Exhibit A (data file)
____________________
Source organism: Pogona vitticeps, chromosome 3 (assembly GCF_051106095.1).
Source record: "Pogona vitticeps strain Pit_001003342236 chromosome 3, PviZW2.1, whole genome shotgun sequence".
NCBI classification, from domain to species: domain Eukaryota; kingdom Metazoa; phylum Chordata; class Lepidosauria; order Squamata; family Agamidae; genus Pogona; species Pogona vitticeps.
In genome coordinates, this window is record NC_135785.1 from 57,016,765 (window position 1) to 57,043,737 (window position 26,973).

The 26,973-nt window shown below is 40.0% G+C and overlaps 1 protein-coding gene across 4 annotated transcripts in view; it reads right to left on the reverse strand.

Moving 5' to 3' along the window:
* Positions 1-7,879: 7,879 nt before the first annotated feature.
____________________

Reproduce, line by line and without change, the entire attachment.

Source organism: Pogona vitticeps, chromosome 3 (assembly GCF_051106095.1).
Source record: "Pogona vitticeps strain Pit_001003342236 chromosome 3, PviZW2.1, whole genome shotgun sequence".
NCBI classification, from domain to species: domain Eukaryota; kingdom Metazoa; phylum Chordata; class Lepidosauria; order Squamata; family Agamidae; genus Pogona; species Pogona vitticeps.
In genome coordinates, this window is record NC_135785.1 from 57,016,765 (window position 1) to 57,043,737 (window position 26,973).

The 26,973-nt window shown below is 40.0% G+C and overlaps 1 protein-coding gene across 4 annotated transcripts in view; it reads right to left on the reverse strand.

Moving 5' to 3' along the window:
* Positions 1-7,879: 7,879 nt before the first annotated feature.